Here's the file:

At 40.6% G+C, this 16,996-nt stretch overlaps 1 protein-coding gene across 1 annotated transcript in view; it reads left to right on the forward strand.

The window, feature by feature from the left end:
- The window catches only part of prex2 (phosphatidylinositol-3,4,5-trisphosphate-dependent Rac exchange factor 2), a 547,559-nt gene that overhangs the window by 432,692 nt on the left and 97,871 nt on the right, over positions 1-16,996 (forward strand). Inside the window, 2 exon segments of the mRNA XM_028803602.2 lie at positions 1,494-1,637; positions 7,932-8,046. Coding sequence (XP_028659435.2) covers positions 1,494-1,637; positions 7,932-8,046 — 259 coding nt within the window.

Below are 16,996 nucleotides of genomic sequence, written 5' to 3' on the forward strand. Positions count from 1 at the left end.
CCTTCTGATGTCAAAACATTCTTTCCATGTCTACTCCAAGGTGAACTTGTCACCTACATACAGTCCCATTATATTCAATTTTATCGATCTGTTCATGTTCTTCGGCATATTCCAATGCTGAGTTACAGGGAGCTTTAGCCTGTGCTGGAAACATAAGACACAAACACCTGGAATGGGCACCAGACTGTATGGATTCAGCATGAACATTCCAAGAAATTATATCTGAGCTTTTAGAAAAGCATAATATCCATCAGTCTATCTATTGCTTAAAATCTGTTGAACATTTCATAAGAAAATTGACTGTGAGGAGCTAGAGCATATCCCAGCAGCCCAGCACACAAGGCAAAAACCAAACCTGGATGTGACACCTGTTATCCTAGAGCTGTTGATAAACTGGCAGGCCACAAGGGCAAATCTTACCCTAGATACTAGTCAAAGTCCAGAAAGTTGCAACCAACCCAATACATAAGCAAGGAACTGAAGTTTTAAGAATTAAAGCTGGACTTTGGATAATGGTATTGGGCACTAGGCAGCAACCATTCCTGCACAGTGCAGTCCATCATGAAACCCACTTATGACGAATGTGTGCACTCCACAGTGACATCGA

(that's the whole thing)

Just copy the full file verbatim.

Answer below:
At 40.6% G+C, this 16,996-nt stretch overlaps 1 protein-coding gene across 1 annotated transcript in view; it reads left to right on the forward strand.

The window, feature by feature from the left end:
- The window catches only part of prex2 (phosphatidylinositol-3,4,5-trisphosphate-dependent Rac exchange factor 2), a 547,559-nt gene that overhangs the window by 432,692 nt on the left and 97,871 nt on the right, over positions 1-16,996 (forward strand). Inside the window, 2 exon segments of the mRNA XM_028803602.2 lie at positions 1,494-1,637; positions 7,932-8,046. Coding sequence (XP_028659435.2) covers positions 1,494-1,637; positions 7,932-8,046 — 259 coding nt within the window.

Below are 16,996 nucleotides of genomic sequence, written 5' to 3' on the forward strand. Positions count from 1 at the left end.
CCTTCTGATGTCAAAACATTCTTTCCATGTCTACTCCAAGGTGAACTTGTCACCTACATACAGTCCCATTATATTCAATTTTATCGATCTGTTCATGTTCTTCGGCATATTCCAATGCTGAGTTACAGGGAGCTTTAGCCTGTGCTGGAAACATAAGACACAAACACCTGGAATGGGCACCAGACTGTATGGATTCAGCATGAACATTCCAAGAAATTATATCTGAGCTTTTAGAAAAGCATAATATCCATCAGTCTATCTATTGCTTAAAATCTGTTGAACATTTCATAAGAAAATTGACTGTGAGGAGCTAGAGCATATCCCAGCAGCCCAGCACACAAGGCAAAAACCAAACCTGGATGTGACACCTGTTATCCTAGAGCTGTTGATAAACTGGCAGGCCACAAGGGCAAATCTTACCCTAGATACTAGTCAAAGTCCAGAAAGTTGCAACCAACCCAATACATAAGCAAGGAACTGAAGTTTTAAGAATTAAAGCTGGACTTTGGATAATGGTATTGGGCACTAGGCAGCAACCATTCCTGCACAGTGCAGTCCATCATGAAACCCACTTATGACGAATGTGTGCACTCCACAGTGACATCGA